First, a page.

OBJECTIVE AND IMPORTANCE: Cavernomas occur very rarely in the ventricular system. We report three cases of intraventricular cavernomas and review the literature. CLINICAL PRESENTATION: A 16-year-old female patient presented with a sudden distal deficit of the left superior limb. She had a voluminous tumor involving the two lateral ventricles, with radiological evidence of recent hemorrhage. A 30-year-old man presented with generalized seizures and a right hemiplegia related to a 4-cm-diameter cavernoma in the two lateral ventricles involving the interhemispheric scissure through the corpus callosum and left centrum ovale. The radiological appearance was not typical and did not allow the diagnosis. A 42-year-old man had a cavernoma in the third ventricle, which was responsible for his short-term memory loss. This cavernoma had been revealed by computed tomography that was performed after intracerebral hemorrhage related to another cavernoma in the right parietal lobe occurred. INTERVENTION: Stereotactic biopsies allowed the diagnosis of intraventricular cavernoma in the first case. Surgical removal via a right transcortical transventricular approach and a transcallosal approach in the first and second cases, respectively, was complete, resulting in good outcomes. Surgical removal via a right transcortical transventricular approach in the third case was partial. CONCLUSION: Intraventricular cavernomas are so uncommon that only 42 well-documented cases have been previously reported in the literature. It seems that their radiological diagnosis may be difficult because of their uncommon location in the ventricular system and their voluminous size. A wrong preoperative diagnosis has sometimes been the cause of inefficient therapy, such as radiotherapy, for these surgically curable benign lesions. ( info)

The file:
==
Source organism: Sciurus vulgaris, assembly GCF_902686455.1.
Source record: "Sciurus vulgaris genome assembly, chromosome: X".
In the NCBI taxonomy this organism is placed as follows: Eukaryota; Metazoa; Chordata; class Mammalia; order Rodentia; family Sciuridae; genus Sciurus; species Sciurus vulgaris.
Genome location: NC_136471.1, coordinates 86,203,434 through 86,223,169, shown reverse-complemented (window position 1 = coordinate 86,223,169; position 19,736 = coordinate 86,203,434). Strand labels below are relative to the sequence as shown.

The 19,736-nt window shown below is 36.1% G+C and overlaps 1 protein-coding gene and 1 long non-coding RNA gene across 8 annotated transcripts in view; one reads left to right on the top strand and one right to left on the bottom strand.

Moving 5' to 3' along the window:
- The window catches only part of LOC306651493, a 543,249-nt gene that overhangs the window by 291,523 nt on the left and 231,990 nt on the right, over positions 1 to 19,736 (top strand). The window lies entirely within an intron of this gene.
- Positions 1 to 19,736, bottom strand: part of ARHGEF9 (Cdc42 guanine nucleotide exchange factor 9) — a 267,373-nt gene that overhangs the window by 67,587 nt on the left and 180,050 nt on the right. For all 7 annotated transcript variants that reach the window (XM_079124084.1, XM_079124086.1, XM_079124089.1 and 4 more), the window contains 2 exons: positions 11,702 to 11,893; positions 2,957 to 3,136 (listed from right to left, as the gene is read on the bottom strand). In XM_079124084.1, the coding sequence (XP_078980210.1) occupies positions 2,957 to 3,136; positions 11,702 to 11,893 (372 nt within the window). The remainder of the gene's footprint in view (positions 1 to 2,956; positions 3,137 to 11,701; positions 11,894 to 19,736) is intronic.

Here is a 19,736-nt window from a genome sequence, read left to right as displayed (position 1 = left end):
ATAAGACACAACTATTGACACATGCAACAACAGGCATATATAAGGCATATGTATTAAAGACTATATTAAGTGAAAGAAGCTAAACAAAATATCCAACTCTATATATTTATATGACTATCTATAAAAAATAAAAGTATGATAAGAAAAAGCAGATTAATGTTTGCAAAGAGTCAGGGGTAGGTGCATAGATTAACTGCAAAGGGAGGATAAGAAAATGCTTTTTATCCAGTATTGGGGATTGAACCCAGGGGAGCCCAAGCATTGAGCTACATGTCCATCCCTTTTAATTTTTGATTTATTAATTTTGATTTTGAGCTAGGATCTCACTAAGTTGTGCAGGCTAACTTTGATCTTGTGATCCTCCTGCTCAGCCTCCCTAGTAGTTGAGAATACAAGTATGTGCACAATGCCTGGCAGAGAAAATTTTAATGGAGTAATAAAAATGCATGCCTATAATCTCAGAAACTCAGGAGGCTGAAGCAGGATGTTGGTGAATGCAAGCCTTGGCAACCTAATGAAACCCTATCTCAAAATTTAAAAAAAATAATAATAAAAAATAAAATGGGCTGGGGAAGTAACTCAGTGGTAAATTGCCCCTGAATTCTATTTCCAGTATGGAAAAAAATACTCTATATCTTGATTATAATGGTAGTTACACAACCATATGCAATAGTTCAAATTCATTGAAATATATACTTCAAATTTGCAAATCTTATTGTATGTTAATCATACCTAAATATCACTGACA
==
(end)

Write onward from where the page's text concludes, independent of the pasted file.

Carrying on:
4/642. pulmonary edema after resection of a fourth ventricle tumor: possible evidence for a medulla-mediated mechanism.